Big Cats at the Zoo

Just twelve years old, I braved the building’s reek
for animals that made my stomach weak.

Panthera leo boomed its bass, profound
wind howling over hollows in the ground
during a Serengeti thundershower,
its drumhead form too soft now to devour
victims, fight Heracles in Nemea
or die Christ-like in saving Narnia.

Panthera onca’s tongue abraded white
bone fragments. Smears of darkness on daylight,
rosettes engulfed its coat as if warm rain
fell while it oversaw a god’s domain
from Machu Picchu to the Yucatán.

Panthera tigris gaped a toothy yawn
and groomed its fur, a shade-streaked conflagration
of jungle foliage. My imagination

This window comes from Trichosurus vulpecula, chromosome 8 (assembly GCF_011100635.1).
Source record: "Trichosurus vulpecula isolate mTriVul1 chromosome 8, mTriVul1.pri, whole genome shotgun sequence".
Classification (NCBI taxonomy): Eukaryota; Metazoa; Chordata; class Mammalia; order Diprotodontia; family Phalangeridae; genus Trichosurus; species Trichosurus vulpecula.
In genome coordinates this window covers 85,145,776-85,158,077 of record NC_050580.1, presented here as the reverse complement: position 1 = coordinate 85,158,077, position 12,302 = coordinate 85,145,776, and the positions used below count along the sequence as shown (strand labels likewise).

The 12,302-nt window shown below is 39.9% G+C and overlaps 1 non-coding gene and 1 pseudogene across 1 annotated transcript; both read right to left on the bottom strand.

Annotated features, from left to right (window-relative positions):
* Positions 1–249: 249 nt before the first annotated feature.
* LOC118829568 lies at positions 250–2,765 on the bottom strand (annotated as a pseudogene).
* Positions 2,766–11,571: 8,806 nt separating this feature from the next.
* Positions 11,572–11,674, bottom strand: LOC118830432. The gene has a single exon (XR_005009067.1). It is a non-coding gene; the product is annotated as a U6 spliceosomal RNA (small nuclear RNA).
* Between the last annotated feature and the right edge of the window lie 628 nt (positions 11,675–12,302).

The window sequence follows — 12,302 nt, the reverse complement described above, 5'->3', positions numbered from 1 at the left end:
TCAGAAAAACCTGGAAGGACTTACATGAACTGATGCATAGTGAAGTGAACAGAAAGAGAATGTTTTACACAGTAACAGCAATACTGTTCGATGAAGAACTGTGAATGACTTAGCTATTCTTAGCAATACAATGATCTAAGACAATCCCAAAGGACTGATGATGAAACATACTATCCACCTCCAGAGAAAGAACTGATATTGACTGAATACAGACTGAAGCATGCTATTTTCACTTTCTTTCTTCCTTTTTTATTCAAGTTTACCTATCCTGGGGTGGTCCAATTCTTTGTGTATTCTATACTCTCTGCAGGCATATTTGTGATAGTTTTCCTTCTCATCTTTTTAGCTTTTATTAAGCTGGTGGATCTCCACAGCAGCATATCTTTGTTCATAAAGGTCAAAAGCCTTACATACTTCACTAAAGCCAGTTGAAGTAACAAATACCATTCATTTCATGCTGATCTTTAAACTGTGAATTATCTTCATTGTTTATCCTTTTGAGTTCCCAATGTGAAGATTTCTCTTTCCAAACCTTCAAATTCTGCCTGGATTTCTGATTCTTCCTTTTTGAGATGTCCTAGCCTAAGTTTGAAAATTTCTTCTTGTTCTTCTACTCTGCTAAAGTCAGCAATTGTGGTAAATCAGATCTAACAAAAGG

perceived one crouching hidden past each door,
but this one’s concrete den could only bore.

A black Panthera pardus paced, eyes sparking
toward its spotted species-mate, whose marking
was finger-painted — just so — on its pelt.
The first, Bagheera prowling, must have felt
like silky ink run dry across the forest.

I stumbled out, a nauseated tourist
who saw the cats were, like the fecal smells,
half held by, half escaping from their cells.

Steven D. Schroeder

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